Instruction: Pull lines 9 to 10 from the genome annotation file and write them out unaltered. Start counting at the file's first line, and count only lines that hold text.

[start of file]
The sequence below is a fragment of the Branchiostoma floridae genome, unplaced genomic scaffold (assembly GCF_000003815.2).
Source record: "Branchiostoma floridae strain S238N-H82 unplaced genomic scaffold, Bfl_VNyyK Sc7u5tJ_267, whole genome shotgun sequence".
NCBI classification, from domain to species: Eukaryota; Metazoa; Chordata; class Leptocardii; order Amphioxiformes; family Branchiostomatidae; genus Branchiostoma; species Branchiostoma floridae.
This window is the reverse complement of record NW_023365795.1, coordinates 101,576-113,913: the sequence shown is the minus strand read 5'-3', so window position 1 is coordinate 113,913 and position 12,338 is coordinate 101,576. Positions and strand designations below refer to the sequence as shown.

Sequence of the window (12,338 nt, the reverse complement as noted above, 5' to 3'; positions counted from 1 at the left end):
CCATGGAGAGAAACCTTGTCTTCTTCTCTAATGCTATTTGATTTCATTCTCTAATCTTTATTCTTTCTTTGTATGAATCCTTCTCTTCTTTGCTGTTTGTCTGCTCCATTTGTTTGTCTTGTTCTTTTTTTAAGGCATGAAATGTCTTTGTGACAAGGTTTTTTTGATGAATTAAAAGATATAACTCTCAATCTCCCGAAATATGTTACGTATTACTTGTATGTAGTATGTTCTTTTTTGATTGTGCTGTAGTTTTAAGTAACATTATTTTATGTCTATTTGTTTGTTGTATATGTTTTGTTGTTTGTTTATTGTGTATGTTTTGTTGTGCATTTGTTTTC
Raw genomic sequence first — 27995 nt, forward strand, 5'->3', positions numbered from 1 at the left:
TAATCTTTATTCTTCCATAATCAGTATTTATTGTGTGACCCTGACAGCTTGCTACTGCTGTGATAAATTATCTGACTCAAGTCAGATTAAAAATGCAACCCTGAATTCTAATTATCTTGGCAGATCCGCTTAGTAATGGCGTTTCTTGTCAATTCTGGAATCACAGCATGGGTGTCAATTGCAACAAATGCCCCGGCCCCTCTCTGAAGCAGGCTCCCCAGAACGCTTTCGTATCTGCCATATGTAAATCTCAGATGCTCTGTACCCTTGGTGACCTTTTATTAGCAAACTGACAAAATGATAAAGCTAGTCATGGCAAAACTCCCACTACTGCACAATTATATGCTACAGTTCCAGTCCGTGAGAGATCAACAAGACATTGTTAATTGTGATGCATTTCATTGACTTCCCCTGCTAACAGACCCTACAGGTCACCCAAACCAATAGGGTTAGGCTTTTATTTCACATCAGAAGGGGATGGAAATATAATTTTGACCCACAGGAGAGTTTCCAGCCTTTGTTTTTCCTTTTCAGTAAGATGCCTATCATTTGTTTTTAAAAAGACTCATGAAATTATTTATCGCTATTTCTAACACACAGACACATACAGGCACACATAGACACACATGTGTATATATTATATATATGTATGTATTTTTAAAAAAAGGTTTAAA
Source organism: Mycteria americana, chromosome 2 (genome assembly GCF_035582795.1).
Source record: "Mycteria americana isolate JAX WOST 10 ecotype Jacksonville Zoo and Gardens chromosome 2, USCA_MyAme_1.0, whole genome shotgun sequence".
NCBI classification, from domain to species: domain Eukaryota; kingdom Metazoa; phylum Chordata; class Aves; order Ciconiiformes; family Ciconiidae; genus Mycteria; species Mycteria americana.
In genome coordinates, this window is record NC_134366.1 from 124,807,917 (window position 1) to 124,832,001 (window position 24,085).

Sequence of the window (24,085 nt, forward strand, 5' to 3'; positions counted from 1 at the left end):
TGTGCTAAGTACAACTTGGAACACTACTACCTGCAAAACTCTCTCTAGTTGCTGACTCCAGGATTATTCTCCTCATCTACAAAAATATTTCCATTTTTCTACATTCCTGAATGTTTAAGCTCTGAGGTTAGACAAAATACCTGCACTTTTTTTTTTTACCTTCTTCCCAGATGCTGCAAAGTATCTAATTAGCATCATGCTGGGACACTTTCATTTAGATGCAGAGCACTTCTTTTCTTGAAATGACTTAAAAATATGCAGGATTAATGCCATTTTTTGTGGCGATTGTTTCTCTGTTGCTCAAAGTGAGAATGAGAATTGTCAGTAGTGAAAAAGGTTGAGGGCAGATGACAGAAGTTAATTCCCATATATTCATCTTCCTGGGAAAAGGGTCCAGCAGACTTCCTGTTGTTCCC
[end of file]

Source organism: Mycteria americana, chromosome 2 (genome assembly GCF_035582795.1).
Source record: "Mycteria americana isolate JAX WOST 10 ecotype Jacksonville Zoo and Gardens chromosome 2, USCA_MyAme_1.0, whole genome shotgun sequence".